The newsletter of ISBA’s Section on Agricultural Law
Browse articles by year: 2014 (3)
Newsletter articles from 2002
Are you liable for overtime pay?
Generally, a salaried employee has always been considered just that; an employee who for a set salary works as many hours (or as few hours in some cases) as necessary to accomplish the duties assigned to be completed.
Current topics—individual income tax
The Economic Growth and Tax Relief Reconciliation Act of 2001 was passed by Congress on May 26, 2001, and signed by President Bush shortly after the Memorial Day recess of Congress.
FDIC insurance coverage for estates and revocable trusts
Just as grain elevators can fail, so can banks. If you represent the executor of an estate or the trustee of a revocable trust it is important to understand how FDIC insurance applies to estate or trust bank deposits.
Planning for higher education expenses
Paying higher education expenses can be a daunting task. Recent changes in the tax laws provide increased incentives for saving for higher education, as well as tax breaks to help offset some of the costs when you pay the expenses.
Recent developments in the law of agricultural biotechnology
This article highlights selected topics from "Legal Issues in Biotechnology: A Farmer's Perspective" presented by the author on April 29, 2002 as part of Law of the Prairie, a continuing legal education program of the Illinois State Bar Association.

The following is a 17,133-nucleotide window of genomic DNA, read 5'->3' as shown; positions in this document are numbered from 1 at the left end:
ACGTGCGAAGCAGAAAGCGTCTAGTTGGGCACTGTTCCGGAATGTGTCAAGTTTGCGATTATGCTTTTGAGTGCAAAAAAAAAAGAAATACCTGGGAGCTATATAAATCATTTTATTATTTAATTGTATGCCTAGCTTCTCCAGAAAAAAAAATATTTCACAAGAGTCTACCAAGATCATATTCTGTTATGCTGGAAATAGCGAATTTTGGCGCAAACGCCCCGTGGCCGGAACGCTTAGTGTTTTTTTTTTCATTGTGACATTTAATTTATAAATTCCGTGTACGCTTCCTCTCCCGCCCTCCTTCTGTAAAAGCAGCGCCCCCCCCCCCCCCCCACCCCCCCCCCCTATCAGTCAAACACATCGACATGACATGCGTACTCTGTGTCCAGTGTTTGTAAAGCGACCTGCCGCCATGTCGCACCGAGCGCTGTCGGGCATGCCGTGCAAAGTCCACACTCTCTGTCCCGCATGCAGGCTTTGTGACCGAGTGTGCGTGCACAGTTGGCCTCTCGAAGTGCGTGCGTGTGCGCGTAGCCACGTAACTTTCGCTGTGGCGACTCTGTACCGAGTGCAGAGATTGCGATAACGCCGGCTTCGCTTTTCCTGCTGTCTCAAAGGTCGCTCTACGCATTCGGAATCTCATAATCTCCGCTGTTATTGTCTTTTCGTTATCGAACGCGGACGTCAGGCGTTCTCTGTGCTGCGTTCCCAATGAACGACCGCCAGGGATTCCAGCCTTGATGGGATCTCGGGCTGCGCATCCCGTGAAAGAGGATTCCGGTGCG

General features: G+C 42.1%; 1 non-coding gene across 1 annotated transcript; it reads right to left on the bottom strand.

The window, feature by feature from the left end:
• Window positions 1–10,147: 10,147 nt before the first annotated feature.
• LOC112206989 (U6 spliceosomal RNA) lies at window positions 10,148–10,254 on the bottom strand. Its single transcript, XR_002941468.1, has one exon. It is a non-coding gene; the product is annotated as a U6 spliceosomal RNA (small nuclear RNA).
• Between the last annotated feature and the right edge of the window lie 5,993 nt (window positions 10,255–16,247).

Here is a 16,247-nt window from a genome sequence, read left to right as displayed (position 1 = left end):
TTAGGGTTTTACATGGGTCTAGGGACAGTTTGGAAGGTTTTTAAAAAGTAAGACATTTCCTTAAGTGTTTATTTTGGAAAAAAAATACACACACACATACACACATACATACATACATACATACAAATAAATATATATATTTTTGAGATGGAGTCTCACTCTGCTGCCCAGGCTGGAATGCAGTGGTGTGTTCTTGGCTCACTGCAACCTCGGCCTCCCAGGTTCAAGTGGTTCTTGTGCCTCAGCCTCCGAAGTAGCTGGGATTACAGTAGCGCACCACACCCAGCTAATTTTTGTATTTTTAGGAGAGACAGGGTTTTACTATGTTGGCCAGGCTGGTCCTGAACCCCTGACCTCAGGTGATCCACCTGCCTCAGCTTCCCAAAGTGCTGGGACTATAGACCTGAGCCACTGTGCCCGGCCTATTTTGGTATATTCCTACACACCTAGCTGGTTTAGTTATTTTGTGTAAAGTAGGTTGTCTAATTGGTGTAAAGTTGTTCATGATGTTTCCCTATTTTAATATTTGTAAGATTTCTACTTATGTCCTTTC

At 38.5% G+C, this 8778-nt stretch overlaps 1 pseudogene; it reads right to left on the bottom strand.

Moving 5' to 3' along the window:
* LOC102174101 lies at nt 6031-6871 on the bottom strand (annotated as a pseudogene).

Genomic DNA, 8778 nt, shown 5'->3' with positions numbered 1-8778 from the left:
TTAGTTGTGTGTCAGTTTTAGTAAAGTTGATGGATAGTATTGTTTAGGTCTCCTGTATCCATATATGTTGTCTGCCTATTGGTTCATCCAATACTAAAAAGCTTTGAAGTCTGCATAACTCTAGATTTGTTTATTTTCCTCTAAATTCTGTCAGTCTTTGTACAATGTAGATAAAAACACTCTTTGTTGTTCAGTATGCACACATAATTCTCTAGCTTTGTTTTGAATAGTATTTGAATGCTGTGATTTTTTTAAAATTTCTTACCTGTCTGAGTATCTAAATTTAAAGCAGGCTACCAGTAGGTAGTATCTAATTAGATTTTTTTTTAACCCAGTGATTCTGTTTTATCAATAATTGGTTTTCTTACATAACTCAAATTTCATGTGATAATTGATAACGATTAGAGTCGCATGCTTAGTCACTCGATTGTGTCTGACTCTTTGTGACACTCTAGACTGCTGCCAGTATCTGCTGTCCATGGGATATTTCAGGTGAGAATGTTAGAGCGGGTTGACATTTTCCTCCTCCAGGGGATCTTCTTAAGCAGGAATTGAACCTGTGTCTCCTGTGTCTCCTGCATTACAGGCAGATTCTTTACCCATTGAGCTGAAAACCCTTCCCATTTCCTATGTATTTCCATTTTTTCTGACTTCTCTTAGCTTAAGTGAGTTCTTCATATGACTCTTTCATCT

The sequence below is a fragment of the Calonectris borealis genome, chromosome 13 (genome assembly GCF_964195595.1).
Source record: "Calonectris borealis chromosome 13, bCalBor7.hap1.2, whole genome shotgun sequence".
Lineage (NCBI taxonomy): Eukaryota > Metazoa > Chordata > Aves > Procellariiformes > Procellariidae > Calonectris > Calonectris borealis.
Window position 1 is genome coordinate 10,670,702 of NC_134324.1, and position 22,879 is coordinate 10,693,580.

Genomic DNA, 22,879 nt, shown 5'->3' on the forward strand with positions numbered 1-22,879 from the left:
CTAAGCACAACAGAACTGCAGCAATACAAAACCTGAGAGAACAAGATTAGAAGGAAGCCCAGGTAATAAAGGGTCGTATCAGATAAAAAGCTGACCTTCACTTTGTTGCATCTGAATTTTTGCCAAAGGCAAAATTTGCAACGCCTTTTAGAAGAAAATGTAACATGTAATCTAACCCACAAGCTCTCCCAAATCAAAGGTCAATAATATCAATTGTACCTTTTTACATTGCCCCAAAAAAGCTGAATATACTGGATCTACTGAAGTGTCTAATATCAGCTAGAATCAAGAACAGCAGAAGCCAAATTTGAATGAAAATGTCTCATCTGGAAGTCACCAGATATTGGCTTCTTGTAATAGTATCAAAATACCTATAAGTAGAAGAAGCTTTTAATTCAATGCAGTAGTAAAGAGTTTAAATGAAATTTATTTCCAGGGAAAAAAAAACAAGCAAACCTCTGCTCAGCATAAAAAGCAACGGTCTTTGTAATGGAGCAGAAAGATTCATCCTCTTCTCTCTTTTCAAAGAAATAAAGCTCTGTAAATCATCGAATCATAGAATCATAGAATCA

Saline County, Kansas resolution placing builders on notice of agricultural use
Illinois and several other states have legislation designed "to protect farming operations from nuisance suits under certain circumstances," 740 ILCS 70/0.01 et seq., with the stated purpose of such legislation being "to conserve and protect and encourage the development and improvements of its agricultural land for the production of food and other agricultural products." 740 ILCS 70/1.
Securing the right to receive government payments under revised Article 9
Whether a security interest in government program payments is perfected has always been at the center of debate, generally in the bankruptcy or "farmer-in-distress" context, and the issue remains largely unresolved by the recent revisions to Article 9 of the Illinois Uniform Commercial Code that took effect on July 1, 2001.
Supreme Court considering plant patent issue
On October 3, 2001, the Supreme Court heard oral arguments in Pioneer Hi-Bred International, Inc. v. J.E.M. Ag Supply, Inc. 99-1996 to determine whether patents on Pioneer genetically engineered seed corn were valid under Title 35, section 101 of the United States Code.